January 12, 2014

I just finished reading a great and insightful book, Dogfight, by Fred Vogelstein. The book chronicles the fight for dominance in the mobile computing market between Apple and Google. It’s extremely well written and a good page turner.

What interested me most about this book was the level of chaos the two companies went through writing the code to make the iPhone and Android devices. I went into the book believing that the smooth presentation Steve Jobs made when he unveiled the iPhone was a reflection of how together and polished Apple is as a developer. Being in the same sort of business, on a much smaller scale, I envied the apparent calm and organized development process a company like Apple or Google goes through to bring out a cool new product.

Of course nothing could be further from the truth. It was utter chaos coupled with a lot of nail biting right up until the moment the phone shipped out the door. And while our own development process also involves a flurry of activity customers never see, it pales in comparison to what the big guys go through.

When you pick up your shiny new product, whatever it may be, I think it’s good to know that a healthy chunk of people’s lives and passions went into its creation. That knowledge helps us relate to the soul and life of the machine.

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8 comments on “Dogfight”

  1. I am an audiophile (of some sort) and I also happen to have a degree in computer engineering. In the past I’ve worked for a computer giant developing digital chips. Get a PC motherboard, pick some chip. Then imagine that I was part of a ~20 people team working on **A TINY PORTION** of that chip. Well, a tiny portion of a tiny portion would be more accurate. Idea-to-market time is measured in years. Years of tough intermediary deliveries, thousands of nasty bugs etc. Weekends spent at work and all that.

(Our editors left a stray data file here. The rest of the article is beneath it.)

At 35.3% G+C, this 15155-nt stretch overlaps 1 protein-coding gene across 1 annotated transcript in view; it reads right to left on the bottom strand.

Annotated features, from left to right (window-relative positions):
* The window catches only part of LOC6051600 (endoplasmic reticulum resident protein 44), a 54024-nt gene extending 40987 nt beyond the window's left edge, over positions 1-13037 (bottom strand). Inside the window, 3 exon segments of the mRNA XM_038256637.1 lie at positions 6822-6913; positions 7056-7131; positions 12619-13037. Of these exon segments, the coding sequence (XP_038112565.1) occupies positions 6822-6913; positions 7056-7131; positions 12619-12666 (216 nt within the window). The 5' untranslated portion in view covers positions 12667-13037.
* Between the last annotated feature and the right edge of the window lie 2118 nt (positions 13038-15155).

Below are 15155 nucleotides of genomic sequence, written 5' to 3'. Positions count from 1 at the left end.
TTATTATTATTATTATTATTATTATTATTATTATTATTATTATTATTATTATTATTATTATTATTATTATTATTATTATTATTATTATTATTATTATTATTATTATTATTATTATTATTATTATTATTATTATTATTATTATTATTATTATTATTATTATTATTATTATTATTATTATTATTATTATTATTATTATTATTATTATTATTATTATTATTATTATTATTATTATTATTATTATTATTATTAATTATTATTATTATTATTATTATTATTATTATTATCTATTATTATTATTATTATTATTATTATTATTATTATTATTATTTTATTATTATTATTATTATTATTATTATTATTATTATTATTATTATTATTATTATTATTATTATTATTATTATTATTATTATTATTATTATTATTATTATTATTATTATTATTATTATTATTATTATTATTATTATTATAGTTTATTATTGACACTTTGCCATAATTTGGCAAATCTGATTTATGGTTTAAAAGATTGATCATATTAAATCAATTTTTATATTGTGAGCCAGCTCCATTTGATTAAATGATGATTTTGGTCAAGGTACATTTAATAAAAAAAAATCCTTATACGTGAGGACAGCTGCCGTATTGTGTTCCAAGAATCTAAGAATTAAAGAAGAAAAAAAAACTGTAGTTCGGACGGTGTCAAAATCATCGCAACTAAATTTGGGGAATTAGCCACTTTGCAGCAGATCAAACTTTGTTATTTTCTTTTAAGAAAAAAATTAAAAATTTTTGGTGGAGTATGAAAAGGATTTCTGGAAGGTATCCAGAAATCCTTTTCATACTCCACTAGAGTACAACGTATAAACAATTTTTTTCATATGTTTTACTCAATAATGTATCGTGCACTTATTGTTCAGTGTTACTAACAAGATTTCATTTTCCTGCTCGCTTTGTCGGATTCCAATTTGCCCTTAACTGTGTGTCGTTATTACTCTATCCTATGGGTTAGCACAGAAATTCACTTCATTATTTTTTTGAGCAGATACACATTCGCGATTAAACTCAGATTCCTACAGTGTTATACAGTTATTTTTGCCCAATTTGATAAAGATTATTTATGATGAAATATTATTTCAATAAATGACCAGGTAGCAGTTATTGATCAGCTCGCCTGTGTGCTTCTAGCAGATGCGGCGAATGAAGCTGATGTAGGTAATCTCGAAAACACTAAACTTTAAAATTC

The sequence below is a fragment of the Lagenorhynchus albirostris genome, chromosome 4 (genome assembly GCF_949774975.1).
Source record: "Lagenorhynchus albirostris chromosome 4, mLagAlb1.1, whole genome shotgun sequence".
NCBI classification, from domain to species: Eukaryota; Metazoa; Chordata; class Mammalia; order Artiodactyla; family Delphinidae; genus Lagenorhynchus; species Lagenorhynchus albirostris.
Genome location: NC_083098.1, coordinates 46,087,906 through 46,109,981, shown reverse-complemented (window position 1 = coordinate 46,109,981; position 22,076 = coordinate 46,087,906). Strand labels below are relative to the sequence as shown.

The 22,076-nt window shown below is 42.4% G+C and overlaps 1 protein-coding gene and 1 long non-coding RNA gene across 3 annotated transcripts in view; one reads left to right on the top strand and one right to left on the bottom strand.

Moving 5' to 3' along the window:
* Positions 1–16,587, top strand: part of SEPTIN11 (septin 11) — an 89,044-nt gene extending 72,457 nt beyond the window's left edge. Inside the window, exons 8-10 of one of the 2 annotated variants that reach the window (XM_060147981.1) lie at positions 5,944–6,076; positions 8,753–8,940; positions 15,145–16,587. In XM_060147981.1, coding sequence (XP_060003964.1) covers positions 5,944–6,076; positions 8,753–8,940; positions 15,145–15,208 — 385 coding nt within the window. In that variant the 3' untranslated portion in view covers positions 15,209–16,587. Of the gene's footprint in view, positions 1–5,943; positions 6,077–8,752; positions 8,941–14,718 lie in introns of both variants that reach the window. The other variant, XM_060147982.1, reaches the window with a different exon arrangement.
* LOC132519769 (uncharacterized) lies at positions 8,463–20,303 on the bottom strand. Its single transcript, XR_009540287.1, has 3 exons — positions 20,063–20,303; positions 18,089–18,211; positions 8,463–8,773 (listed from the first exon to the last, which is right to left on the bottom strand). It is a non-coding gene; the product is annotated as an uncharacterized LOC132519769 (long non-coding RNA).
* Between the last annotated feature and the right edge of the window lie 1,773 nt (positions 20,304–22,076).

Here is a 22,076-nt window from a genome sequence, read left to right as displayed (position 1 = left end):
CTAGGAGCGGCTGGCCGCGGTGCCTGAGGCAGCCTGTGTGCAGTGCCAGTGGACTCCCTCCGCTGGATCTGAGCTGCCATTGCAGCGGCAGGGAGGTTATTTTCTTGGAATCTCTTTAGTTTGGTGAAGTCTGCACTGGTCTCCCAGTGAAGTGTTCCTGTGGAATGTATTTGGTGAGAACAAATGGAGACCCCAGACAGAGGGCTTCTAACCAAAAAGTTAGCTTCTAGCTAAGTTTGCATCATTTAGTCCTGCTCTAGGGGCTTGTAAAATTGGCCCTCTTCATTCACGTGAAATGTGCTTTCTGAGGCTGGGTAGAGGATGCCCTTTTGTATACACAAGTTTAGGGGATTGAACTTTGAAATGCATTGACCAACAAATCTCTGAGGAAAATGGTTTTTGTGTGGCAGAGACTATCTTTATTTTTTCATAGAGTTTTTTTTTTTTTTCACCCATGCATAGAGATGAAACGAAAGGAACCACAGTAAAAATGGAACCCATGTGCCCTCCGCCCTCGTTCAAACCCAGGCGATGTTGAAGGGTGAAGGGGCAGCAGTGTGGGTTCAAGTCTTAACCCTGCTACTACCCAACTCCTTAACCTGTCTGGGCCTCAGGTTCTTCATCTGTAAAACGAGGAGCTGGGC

I don’t want to be condescending or anything, but by comparison audio seems child’s play.
    During a private conversation with someone from management, the guy asked me “what do you think we’re doing here?”. I said, “well, we’re making a bug-free product.”. He smiled and answered “no, we’re hoping to be able to deliver a product which the customer will accept”. Note that it doesn’t include “bug-free” 🙂
    So don’t go reading books on how airplanes are made 🙂
    It’s hard to grasp the complexity of computers nowadays even if you’re an EE, let alone a complete outsider. You really don’t get a taste of it until you’re directly involved.
    If these guys were to be perfectionists to the last, tiniest detail and aim for perfect planning, a new PC would come out once in 30 years and would cost a few times the price of a very good car. There are smart phones out there that are faster that the laptop I’m typing this message on, and it’s a pretty new one. It proves that the business model actually works in real life. Absolute perfection only works for very small scale projects. In fact, I think it rarely works there too 🙂
    Also, I would add that the classic image of the engineer, buried under oscilloscopes and all that, is a thing of the past. Nowadays real-life engineering is more like technical bookkeeping. Meetings, communication skills, willingness to travel for more meetings, bureaucracy, etc. Corporations are very bureaucratic organizations. Not exactly “romantic” places, if you will. It’s not terrible but not the greatest thing either. There’s a decent living to make in the field, but if you’d rather spend time with scopes and multimeters instead of participating in endless (and not rarely pointless) meetings, well…